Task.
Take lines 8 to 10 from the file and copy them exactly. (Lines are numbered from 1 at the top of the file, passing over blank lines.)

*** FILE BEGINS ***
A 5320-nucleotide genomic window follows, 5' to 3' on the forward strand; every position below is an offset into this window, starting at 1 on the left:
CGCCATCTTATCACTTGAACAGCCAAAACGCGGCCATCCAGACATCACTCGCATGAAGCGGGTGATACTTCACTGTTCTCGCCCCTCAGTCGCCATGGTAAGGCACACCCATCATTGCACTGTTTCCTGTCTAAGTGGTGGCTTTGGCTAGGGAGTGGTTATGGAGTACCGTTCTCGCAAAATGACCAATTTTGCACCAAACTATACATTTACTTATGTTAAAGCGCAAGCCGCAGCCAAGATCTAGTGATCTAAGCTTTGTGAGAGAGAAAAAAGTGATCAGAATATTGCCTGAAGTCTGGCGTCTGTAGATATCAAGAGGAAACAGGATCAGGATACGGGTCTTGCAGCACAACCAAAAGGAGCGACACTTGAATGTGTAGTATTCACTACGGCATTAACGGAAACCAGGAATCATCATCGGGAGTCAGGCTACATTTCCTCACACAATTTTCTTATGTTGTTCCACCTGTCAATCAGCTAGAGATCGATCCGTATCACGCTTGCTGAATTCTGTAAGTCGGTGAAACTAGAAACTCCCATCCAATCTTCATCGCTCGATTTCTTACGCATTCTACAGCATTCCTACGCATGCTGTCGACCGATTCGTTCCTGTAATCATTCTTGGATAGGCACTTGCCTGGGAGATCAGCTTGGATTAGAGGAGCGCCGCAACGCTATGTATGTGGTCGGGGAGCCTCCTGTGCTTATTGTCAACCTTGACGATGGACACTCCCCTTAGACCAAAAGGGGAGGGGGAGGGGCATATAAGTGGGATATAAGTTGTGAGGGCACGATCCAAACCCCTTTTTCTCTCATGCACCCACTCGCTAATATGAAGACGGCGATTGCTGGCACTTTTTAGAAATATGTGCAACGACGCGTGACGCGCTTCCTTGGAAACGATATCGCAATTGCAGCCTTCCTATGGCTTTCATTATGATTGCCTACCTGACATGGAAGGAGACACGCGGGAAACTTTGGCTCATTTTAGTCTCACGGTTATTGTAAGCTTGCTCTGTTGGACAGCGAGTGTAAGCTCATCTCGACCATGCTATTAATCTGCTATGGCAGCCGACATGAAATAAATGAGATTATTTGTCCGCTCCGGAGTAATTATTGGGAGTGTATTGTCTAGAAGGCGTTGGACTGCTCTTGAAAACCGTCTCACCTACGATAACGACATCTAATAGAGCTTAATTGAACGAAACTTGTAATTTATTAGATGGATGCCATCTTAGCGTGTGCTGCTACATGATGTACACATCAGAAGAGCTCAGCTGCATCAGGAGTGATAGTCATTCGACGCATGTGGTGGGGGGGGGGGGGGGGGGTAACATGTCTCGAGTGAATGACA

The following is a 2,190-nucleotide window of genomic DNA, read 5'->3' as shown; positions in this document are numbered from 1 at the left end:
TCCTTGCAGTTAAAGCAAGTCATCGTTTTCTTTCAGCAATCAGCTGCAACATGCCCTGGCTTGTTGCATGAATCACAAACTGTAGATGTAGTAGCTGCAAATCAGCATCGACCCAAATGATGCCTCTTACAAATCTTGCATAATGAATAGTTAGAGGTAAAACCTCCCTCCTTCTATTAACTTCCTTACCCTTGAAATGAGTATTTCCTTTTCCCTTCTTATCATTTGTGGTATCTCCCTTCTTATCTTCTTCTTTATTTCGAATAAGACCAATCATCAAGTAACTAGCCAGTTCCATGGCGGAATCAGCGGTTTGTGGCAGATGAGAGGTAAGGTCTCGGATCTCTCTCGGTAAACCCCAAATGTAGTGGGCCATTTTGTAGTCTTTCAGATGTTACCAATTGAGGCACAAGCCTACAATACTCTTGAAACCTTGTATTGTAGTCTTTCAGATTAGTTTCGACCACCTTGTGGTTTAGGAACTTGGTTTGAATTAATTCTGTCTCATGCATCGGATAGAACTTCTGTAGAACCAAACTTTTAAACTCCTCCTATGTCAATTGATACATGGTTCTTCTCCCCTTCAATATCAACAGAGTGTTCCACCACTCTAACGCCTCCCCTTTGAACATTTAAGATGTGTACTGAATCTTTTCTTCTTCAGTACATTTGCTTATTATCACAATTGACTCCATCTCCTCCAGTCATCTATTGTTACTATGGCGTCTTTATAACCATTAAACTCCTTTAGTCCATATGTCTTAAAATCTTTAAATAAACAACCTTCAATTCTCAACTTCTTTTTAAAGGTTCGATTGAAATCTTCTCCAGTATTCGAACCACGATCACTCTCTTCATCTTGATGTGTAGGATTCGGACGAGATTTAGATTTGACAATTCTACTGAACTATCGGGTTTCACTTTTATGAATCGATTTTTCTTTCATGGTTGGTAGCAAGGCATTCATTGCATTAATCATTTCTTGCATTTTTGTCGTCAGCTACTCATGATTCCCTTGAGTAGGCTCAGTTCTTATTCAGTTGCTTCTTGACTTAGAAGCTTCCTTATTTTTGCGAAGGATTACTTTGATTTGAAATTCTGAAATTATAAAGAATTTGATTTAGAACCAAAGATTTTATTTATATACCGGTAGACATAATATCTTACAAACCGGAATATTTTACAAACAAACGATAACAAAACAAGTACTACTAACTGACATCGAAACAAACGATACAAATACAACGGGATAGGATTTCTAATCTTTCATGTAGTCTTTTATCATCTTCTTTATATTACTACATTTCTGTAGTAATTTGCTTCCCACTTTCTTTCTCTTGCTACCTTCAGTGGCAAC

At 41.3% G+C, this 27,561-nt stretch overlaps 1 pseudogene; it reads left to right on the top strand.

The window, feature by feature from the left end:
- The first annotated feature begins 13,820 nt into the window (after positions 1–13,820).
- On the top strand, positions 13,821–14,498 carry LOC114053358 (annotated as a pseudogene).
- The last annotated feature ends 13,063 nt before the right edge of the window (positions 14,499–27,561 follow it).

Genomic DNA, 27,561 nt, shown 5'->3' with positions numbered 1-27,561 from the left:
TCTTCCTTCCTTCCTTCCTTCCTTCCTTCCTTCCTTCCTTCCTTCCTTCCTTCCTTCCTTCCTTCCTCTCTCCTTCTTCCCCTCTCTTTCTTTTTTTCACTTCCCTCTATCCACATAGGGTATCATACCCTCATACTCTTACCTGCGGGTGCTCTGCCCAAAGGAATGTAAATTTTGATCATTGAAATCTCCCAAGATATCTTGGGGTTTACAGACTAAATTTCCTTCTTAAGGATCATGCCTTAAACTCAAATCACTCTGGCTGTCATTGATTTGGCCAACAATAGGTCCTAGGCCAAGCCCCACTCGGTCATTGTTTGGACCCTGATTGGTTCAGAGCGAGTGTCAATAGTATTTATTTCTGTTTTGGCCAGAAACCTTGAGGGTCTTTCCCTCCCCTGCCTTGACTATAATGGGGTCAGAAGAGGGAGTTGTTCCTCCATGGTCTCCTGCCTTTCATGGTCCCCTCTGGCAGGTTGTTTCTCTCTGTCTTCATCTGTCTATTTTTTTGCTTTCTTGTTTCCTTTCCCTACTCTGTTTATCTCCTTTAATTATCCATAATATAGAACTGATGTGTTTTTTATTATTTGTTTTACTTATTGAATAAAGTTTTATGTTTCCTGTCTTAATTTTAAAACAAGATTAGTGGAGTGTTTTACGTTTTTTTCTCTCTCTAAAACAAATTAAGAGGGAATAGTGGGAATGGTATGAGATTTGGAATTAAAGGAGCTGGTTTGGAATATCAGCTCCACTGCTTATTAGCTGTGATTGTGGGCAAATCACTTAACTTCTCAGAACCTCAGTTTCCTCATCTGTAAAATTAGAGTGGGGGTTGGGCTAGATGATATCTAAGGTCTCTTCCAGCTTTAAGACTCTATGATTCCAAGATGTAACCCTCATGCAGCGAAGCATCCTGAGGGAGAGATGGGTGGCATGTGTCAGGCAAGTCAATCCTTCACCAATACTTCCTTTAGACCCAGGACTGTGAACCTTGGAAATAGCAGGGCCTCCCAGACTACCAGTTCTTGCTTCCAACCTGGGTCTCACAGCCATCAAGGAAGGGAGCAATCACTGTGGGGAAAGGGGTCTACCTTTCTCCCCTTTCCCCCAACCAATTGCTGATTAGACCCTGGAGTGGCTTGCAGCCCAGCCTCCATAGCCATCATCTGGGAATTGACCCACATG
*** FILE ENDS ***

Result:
- On the top strand, positions 13,821–14,498 carry LOC114053358 (annotated as a pseudogene).
- The last annotated feature ends 13,063 nt before the right edge of the window (positions 14,499–27,561 follow it).

Genomic DNA, 27,561 nt, shown 5'->3' with positions numbered 1-27,561 from the left: